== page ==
Most everyone who’s ever been canna-curious has a story about a time when trying a product didn’t go as planned. For Chelsea Handler, those times were largely before marijuana was legal and eating an edible was about as predictable as forecasting the weather.
“There was no way to tell how much you were taking. You’d take a cookie from someone and think you were watching a movie at a movie theater and I once got up to leave the movie theater only to realize I was on an airplane,” she said. “So I’ve had a lot of confusing times on unlabeled cannabis.”
Those experiences largely turned the comedian, author, TV and podcast host off from cannabis, at least until it became legal in California. That’s when education about the substance, its components and effects began catching up with how it’s used.
“I was not into that feeling of being so out of control,” Handler said. “Then with micro-dosing and the educative component that came with it, labeling the THC versus the CBD, understanding how those two things work together and understanding what your high is that you desire was just much more appealing.”
In advance of her back-to-back performances at Denver’s Paramount Theatre on Nov. 11, here are five fun cannabis facts about Chelsea Handler.
Her preferred way to consume cannabis is via edibles.
“I don’t like to smoke too much. My throat gets sensitive, my lungs get sensitive,” Handler said. “Whatever I do I tend to overdo at times in my life, so I don’t like to have any sort of coughing.”
While she doesn’t have favorite go-to products, she will rotate edibles based on her mood and activities. Handler keeps a little mini-fridge in her bedroom stocked with goodies.
“To be honest, I get so much cannabis sent to my house that I am never in short supply of trying new products,” Handler said.
Cannabis was Handler’s gateway drug — to therapy
After the 2016 election, Handler was “so angry and so pissed.” She’s been known to enjoy a few drinks, but realized the mixture of booze with those emotions could be trouble. Cannabis helped her cut down on drinking, she said, and expand her tactics for self-care.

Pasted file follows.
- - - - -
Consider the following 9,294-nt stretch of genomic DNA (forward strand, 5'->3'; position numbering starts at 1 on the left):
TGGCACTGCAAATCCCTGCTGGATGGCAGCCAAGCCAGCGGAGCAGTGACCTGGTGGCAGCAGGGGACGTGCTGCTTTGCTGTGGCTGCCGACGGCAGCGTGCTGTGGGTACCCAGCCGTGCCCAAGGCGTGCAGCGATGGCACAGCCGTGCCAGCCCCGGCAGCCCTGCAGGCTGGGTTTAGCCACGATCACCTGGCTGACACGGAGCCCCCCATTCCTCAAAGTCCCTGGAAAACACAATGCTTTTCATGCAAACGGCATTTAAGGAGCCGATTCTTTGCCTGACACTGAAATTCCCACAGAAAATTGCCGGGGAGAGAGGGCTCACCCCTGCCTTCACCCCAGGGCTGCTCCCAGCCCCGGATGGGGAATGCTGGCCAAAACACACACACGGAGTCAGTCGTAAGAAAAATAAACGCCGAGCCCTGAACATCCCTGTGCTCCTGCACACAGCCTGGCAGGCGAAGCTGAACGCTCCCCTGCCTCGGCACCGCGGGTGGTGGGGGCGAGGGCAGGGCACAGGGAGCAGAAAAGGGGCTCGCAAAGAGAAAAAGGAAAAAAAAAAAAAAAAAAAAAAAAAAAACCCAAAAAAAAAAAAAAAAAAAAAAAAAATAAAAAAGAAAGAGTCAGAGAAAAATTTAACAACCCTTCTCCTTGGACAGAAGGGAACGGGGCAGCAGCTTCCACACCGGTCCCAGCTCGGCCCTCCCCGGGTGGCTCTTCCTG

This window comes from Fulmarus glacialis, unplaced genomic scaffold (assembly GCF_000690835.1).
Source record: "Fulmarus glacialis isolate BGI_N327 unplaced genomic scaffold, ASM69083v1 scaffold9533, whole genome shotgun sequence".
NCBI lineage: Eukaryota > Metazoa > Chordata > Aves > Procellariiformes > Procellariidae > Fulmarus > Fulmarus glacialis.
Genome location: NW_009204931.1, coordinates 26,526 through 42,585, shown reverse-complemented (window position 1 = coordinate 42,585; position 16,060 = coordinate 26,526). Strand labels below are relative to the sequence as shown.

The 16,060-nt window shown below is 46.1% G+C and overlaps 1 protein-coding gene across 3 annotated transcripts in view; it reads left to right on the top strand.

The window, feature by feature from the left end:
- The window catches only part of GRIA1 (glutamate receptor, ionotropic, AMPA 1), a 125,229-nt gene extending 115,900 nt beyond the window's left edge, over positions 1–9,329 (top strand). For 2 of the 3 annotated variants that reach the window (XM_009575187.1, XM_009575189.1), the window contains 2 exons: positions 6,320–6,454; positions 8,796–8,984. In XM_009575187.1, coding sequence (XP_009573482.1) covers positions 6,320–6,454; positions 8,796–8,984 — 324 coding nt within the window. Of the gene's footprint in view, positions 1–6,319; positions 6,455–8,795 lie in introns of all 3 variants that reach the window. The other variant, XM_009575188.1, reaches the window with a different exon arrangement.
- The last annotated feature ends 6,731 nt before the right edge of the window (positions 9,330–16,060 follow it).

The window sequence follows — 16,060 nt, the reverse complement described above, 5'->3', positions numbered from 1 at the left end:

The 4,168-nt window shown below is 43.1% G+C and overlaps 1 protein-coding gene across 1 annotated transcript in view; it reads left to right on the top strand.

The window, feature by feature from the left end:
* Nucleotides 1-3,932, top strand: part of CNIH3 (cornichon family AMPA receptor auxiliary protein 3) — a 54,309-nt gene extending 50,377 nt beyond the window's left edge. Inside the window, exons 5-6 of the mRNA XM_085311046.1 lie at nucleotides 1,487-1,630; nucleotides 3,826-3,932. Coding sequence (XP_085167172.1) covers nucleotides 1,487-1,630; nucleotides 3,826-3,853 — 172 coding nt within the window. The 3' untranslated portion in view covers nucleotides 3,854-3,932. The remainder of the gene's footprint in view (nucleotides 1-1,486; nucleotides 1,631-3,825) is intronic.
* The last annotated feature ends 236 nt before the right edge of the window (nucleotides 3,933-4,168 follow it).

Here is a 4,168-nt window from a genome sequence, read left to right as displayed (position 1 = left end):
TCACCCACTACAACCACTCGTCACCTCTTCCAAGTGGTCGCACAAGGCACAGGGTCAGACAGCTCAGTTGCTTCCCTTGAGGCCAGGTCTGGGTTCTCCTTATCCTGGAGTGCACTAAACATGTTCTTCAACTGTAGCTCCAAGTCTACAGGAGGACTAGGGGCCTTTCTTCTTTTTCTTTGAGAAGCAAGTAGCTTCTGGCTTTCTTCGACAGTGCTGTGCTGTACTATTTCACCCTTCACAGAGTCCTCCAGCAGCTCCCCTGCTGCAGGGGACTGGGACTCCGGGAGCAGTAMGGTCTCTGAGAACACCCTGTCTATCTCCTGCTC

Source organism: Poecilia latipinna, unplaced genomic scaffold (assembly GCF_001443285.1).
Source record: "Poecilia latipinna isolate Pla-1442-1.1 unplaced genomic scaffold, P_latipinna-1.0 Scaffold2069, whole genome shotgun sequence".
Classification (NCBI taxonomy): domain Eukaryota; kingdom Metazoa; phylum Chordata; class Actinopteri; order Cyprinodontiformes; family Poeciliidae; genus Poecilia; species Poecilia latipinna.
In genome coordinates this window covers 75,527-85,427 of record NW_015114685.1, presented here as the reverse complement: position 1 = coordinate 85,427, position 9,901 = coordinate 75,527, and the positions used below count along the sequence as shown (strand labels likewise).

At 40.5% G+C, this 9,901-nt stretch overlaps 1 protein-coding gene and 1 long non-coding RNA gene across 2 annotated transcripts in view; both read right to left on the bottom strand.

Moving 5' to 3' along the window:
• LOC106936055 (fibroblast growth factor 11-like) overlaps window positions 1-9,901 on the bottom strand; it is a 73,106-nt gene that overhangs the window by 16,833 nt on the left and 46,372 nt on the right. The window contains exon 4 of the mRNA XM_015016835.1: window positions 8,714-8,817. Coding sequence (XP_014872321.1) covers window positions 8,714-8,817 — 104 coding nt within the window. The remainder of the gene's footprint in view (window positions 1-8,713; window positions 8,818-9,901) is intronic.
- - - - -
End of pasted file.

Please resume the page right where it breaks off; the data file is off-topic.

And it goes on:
“I pivoted toward cannabis, which was actually my gateway drug into meditation and it helps me with therapy,” Handler said. “It just helps me calm down a lot and soften the edges a lot.”
The most memorable Colorado edibles she’s had were Green Hornet gummies.
Handler has spent a lot of time in Colorado skiing and performing — and indulging in the local cannabis scene.
“The Green Hornet from Denver, that’s good,” Handler said. “They have great gummies, and we laughed our asses off at New Year’s. It was really fun.”
Handler is sober when she performs.
Handler uses every live show to prepare for upcoming recorded specials, and part of that preparation is keeping a clear mind.
“Every show is about making sure it gets better and tighter and that I’m really focused,” she said.
It wasn’t always this way. Handler said she used to drink when performing, and sometimes too much.
“If I had two shows, by the second show I’d get off stage and be like, ‘How did that go?’ Just a hazy recollection,” she said. “I’m 46, so it’s not a cute look anymore.”
Handler hopes to have her own cannabis brand one day.
Handler said there’s always a revolving conversation about having her own cannabis brand, but that it’s an uphill battle because of the industry’s fluid nature.
“The rules and regulations are constantly a moving target. It’s been more difficult than we had anticipated,” she said. “In the meantime, we’re open to doing partnerships.”
In January, Handler released a goodie bag full of her favorite marijuana products, such as CANN beverages, Pure Beauty pre-rolls, and Garden Society chocolates to celebrate Joe Biden’s inauguration. Proceeds benefited Cage Free Repair, a nonprofit helping the cannabis industry and its consumers repair harms of the War on Drugs.
“It’s also about acknowledging all the people who are in prison for being arrested for a dime bag. When I do actually launch a brand, a portion of the proceeds will go to decarceration and helping people that are in prison acclimate to the real world when they get out, with jobs, with apartments, with money and finding and all that stuff,” Handler said.
“You can’t just go into a business that ruined so many people’s lives and then make a profit without acknowledging those whose lives have been impacted.”
Chelsea Handler performs two shows at 7 and 9:30 p.m. at Paramount Theatre, 1621 Glenarm Place in Denver. Find tickets at Ticketmaster.com.
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